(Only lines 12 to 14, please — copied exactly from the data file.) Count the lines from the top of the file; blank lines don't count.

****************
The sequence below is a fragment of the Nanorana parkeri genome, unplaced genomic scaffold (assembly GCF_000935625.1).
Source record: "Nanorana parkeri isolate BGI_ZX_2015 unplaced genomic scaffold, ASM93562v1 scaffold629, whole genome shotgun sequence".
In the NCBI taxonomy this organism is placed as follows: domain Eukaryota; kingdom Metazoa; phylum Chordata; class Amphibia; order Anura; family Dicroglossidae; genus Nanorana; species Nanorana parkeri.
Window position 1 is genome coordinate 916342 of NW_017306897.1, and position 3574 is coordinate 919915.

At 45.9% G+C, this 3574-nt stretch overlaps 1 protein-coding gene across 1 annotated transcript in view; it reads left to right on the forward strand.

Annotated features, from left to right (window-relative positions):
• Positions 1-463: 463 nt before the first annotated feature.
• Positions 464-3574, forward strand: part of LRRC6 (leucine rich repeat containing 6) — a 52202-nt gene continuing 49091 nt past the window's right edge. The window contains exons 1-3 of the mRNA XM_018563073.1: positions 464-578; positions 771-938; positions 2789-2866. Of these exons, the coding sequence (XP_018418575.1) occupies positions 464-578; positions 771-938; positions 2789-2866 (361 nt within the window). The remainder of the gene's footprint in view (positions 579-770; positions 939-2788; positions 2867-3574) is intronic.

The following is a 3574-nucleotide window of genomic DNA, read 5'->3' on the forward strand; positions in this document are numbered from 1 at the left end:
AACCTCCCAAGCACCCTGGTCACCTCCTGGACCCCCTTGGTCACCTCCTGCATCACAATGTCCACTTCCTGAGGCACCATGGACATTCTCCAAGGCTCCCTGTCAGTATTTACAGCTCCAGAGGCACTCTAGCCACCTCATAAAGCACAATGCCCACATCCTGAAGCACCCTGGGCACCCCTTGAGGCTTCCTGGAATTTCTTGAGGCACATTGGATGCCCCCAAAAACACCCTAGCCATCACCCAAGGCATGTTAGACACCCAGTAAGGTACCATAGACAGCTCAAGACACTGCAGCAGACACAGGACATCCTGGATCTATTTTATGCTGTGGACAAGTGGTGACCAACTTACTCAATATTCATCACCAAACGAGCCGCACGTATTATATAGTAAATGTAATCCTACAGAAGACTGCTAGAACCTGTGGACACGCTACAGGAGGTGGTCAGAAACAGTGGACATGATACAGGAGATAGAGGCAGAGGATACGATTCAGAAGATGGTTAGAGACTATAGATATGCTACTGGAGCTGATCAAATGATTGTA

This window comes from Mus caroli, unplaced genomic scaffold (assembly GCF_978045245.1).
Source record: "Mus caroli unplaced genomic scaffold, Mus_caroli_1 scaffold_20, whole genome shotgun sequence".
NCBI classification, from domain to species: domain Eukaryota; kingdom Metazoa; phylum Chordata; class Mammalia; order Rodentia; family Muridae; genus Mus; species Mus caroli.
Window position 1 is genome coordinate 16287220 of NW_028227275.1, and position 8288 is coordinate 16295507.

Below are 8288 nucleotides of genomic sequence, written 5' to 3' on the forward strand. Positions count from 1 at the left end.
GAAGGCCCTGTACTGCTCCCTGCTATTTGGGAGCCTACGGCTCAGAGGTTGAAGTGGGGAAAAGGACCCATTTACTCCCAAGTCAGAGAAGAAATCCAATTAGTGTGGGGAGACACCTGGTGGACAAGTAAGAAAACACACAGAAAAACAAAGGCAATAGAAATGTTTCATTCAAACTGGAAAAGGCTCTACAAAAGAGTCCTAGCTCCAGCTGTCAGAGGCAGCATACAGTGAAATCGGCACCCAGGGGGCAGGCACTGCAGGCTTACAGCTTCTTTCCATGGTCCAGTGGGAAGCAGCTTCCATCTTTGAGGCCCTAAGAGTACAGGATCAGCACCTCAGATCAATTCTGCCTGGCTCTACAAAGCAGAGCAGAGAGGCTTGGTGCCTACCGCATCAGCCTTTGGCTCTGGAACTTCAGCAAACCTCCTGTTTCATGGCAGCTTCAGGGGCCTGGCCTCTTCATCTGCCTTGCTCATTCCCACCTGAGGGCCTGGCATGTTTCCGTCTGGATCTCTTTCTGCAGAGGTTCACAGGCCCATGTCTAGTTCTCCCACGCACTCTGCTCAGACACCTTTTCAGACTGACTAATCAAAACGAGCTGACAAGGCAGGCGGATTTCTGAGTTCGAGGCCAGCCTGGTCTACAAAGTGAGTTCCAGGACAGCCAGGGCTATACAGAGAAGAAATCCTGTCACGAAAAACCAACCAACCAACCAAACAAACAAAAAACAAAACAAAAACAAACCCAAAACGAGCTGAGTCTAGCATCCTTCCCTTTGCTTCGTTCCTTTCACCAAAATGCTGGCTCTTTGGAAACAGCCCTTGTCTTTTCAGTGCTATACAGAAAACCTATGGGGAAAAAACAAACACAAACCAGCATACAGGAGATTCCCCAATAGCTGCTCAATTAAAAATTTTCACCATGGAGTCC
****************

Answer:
Source record: "Mus caroli unplaced genomic scaffold, Mus_caroli_1 scaffold_20, whole genome shotgun sequence".
NCBI classification, from domain to species: domain Eukaryota; kingdom Metazoa; phylum Chordata; class Mammalia; order Rodentia; family Muridae; genus Mus; species Mus caroli.
Window position 1 is genome coordinate 16287220 of NW_028227275.1, and position 8288 is coordinate 16295507.